“I just want to be healthy and win a championship and go from there,” he said, according to The Associated Press.

Embiid, 28, was born in Cameroon and has never competed in a major international tournament. In July, he gained French nationality, a step toward being able to represent that nation at the 2024 Paris Olympics.

In the spring, French media reported that Embiid started the process to become eligible to represent France in international basketball, quoting national team general manager Boris Diaw.

Embiid was second in NBA MVP voting this season behind Serbian Nikola Jokic. He was the All-NBA second team center.

What nation Embiid represents could have a major impact on the Paris Games.

In Tokyo, a French team led by another center, Rudy Gobert, handed the U.S. its first Olympic defeat since 2004. That was in group play. The Americans then beat the French in the gold-medal game 87-82.

That France team had five NBA players to the U.S.’ 12: Nicolas BatumEvan FournierTimothe Luwawu-CabarrotFrank Ntilikina and Gobert.

Anthony Davis, who skipped the Tokyo Olympics, is the lone U.S. center to make an All-NBA team in the last five seasons. In that time, Embiid made four All-NBA second teams and Gobert made three All-NBA third teams.

No Olympic team other than the U.S. has ever had two reigning All-NBA players on its roster.

The Associated Press contributed to this report.

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LA 2028, Delta unveil first-of-its-kind emblems for Olympics, Paralympics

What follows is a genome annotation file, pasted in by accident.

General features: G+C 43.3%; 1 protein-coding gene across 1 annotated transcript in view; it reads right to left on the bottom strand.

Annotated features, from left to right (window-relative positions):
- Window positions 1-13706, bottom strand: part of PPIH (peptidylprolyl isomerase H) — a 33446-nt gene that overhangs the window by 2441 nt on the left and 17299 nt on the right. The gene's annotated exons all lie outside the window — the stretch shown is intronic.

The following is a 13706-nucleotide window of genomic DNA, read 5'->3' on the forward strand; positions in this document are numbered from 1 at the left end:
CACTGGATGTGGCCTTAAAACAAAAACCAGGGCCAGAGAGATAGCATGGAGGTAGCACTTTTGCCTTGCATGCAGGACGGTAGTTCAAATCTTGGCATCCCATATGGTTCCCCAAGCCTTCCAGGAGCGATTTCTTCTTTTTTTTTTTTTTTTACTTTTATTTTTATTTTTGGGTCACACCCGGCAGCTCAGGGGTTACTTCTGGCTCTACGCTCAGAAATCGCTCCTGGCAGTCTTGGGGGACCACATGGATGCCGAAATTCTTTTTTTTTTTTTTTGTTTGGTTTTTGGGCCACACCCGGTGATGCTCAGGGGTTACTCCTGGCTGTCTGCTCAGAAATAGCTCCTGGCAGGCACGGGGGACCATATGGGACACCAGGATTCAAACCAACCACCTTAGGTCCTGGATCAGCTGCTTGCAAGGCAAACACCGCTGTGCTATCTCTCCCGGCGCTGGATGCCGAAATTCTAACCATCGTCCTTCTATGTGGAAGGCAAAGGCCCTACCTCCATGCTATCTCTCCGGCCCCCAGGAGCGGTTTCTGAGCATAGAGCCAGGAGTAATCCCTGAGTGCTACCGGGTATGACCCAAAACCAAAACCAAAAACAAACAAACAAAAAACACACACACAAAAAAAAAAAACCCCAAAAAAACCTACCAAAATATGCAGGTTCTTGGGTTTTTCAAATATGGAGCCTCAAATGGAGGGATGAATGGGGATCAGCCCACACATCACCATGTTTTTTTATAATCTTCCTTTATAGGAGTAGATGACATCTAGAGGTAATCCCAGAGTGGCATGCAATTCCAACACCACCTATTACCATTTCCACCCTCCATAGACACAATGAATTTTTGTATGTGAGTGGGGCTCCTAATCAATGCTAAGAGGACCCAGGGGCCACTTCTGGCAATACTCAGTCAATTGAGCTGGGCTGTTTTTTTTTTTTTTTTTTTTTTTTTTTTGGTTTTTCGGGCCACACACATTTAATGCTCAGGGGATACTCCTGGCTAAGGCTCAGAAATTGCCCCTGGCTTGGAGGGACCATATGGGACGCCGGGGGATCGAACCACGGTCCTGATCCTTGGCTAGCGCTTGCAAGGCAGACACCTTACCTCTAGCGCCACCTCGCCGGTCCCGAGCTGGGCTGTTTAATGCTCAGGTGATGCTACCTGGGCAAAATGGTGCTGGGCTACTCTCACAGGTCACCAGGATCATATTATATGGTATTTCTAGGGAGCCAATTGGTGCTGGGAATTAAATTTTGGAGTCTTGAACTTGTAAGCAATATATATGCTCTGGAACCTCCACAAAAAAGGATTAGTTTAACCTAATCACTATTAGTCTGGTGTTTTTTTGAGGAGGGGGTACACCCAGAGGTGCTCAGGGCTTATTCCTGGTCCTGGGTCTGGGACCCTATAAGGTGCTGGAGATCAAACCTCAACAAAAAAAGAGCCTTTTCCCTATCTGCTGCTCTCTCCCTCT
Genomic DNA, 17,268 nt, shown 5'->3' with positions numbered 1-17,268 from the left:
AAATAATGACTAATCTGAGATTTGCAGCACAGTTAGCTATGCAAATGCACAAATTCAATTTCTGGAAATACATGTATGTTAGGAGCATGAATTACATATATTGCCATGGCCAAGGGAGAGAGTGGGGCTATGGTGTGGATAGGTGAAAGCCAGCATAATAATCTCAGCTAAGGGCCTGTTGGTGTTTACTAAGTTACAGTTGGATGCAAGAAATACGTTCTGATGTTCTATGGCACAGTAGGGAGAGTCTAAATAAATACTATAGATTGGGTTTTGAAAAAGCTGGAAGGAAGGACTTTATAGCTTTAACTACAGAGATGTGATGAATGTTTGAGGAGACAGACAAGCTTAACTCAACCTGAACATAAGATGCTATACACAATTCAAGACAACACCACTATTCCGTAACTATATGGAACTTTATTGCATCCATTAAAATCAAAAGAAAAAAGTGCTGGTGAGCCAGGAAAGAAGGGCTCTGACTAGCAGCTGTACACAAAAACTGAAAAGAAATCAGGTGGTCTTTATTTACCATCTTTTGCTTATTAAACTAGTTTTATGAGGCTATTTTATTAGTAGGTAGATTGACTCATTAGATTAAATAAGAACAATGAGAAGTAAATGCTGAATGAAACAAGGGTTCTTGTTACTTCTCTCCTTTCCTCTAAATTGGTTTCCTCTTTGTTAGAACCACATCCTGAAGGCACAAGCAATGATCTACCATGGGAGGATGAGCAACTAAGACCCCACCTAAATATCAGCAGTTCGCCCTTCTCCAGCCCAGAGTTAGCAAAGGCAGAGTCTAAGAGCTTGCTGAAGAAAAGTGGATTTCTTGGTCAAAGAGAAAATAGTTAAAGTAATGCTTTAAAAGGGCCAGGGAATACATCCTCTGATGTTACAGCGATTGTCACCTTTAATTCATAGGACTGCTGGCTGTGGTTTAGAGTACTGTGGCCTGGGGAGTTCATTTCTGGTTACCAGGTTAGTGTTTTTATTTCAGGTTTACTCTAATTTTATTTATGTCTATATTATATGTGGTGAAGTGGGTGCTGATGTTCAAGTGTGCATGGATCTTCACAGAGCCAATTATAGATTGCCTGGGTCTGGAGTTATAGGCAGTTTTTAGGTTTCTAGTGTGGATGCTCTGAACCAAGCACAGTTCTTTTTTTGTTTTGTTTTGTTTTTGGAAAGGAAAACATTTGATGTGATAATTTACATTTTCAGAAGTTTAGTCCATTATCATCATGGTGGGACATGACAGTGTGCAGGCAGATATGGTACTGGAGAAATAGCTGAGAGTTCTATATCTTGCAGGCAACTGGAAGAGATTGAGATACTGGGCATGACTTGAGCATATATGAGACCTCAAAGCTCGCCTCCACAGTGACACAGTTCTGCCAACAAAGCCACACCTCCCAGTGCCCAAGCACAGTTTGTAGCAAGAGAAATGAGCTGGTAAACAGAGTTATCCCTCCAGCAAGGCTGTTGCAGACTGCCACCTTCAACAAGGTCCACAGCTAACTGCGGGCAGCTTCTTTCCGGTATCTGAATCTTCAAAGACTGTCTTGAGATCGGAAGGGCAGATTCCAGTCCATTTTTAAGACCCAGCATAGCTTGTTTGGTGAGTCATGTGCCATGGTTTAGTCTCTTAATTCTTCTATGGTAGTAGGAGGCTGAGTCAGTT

Delta LA 2028
LA 2028

Emblems for the 2028 Los Angeles Games that include logos of Delta Air Lines is the first integration of its kind in Olympic and Paralympic history.

Organizers released the latest set of emblems for the LA 2028 Olympics and Paralympics on Thursday, each with a Delta symbol occupying the “A” spot in LA 28.

Two years ago, the LA 2028 logo concept was unveiled with an ever-changing “A” that allowed for infinite possibilities. Many athletes already created their own logos, as has NBC.

“You can make your own,” LA28 chairperson Casey Wasserman said in 2020. “There’s not one way to represent Los Angeles, and there is strength in our diverse cultures. We have to represent the creativity and imagination of Los Angeles, the diversity of our community and the big dreams the Olympic and Paralympic Games provide.”

Also in 2020, Delta was announced as LA 2028’s inaugural founding partner. Becoming the first partner to have an integrated LA 2028 emblem was “extremely important for us,” said Emmakate Young, Delta’s managing director, brand marketing and sponsorships.

“It is a symbol of our partnership with LA, our commitment to the people there, as well as those who come through LA, and a commitment to the Olympics,” she said.

The ever-changing emblem succeeds an angelic bid logo unveiled in February 2016 when the city was going for the 2024 Games, along with the slogan, “Follow the Sun.” In July 2017, the IOC made a historic double awarding of the Olympics and Paralympics — to Paris for 2024 and Los Angeles for 2028.

The U.S. will host its first Olympics and Paralympics since 2002 (and first Summer Games since 1996), ending its longest drought between hosting the Games since the 28-year gap between 1932 and 1960.

Delta began an eight-year Olympic partnership in 2021, becoming the official airline of Team USA and the 2028 Los Angeles Games.

Athletes flew to this year’s Winter Games in Beijing on chartered Delta flights and will do so for every Games through at least 2028.

Previously, Delta sponsored the last two Olympics held in the U.S. — the 1996 Atlanta Games and the 2002 Salt Lake City Winter Games.